New York Novr 29 1783
I consider myself highly honored by the polite attention shewn me in your address, and the too partial manner in which you are pleased to express your sense of my public & private conduct—at the same time I have the pleasure to assure the Corporation that I am extremely happy in becoming a Member of their humane & excellent Institution.
To have conducted as a Nation with so much dignity & propriety thro’ the unparralleled difficulties & dangers of an arduous contest, to have accomplished our fondest wishes, and to have fixed the Liberties of this Country upon the broad and permanent Basis of Independence, will ever reflect the truest glory on the patriots of the present age, & afford the amplest field of description for the future Historian.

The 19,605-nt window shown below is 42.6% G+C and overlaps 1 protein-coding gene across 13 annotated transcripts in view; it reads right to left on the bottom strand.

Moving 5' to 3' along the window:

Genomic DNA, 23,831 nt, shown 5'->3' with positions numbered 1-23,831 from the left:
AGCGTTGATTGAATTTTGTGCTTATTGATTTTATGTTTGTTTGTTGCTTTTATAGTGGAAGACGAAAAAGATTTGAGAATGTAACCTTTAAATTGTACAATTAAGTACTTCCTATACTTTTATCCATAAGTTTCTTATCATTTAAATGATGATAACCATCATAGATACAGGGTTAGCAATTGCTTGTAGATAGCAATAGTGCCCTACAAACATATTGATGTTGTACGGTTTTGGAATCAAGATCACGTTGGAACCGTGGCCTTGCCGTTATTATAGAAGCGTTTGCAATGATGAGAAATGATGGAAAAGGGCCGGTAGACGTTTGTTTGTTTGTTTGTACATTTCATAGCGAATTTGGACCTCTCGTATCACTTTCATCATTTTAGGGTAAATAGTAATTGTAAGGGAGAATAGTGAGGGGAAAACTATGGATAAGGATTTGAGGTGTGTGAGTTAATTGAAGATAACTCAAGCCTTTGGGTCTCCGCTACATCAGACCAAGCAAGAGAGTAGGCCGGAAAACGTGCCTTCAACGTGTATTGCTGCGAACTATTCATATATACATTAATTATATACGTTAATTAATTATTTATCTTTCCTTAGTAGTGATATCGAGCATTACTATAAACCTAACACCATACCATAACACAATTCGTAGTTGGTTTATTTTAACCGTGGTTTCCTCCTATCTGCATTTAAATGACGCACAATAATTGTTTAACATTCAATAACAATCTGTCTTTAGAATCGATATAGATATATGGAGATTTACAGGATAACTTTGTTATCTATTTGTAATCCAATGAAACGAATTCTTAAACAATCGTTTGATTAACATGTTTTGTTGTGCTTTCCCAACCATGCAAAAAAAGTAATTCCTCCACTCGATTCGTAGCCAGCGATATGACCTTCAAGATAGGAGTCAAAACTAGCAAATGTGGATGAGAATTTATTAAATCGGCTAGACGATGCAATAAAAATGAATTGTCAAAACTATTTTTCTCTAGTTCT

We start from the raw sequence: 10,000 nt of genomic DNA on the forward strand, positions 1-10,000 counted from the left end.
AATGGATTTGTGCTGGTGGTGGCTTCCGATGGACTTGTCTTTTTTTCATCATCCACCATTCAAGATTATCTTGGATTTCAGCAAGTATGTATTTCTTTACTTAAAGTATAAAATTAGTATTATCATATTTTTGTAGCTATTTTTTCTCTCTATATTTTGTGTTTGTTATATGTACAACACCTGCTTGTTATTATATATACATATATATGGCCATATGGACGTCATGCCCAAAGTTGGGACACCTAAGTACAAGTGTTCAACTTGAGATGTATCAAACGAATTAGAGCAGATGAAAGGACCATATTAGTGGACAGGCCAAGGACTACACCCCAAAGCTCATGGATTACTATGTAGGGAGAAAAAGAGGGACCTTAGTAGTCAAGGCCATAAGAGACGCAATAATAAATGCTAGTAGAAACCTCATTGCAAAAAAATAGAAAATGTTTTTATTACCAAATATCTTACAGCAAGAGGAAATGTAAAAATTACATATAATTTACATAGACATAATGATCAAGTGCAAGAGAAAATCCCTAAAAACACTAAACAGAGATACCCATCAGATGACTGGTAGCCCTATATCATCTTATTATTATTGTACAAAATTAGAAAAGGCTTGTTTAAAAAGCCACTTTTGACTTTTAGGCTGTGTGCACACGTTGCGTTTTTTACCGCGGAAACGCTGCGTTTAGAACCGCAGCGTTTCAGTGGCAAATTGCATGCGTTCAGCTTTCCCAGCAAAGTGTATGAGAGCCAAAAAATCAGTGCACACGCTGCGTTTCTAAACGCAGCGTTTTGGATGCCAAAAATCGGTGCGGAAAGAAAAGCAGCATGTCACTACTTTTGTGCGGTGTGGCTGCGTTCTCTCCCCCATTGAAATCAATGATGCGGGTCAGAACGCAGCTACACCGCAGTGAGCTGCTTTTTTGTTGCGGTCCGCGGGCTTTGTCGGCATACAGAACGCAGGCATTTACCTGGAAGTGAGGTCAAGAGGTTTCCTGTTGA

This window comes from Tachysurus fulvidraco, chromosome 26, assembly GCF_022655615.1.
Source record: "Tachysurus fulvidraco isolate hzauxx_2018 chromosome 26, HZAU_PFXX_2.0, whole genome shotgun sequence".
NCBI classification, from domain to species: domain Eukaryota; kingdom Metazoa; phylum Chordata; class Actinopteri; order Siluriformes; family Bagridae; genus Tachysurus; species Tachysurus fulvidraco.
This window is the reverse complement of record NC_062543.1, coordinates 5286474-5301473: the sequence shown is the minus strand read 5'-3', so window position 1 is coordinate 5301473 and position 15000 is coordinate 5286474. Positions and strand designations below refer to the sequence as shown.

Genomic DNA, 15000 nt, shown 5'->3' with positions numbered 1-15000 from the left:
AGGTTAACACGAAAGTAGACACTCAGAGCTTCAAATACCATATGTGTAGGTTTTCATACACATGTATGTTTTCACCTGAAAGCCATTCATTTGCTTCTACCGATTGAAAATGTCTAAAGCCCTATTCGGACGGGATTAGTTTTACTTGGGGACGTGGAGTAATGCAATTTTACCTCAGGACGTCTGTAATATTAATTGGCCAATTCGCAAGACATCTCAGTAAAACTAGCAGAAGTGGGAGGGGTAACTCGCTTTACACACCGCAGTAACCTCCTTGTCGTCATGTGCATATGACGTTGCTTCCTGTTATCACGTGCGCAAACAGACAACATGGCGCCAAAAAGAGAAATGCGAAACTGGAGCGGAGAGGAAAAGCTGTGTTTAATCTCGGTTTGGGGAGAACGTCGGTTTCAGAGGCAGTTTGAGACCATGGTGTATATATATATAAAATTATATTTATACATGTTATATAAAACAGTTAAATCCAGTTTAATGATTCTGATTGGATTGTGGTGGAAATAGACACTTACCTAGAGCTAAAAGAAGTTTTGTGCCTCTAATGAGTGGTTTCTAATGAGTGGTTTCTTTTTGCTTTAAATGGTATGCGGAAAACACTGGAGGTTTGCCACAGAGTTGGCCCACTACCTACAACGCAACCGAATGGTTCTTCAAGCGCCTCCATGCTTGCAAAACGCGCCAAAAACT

It would be a mark of great insensibility in me not to partake in the public Joy or not to derive an unusual degree of satisfaction from the approbation of good Men & Lovers of their Country—Believe me Gentlemen! I shall return to private life impressed with the most pleasing sensations—A recollection of the happy scene to which I have lately been a Witness, will attend me in my solitary Walks, & chear me in the shade of retirement.
DLC: Papers of George Washington.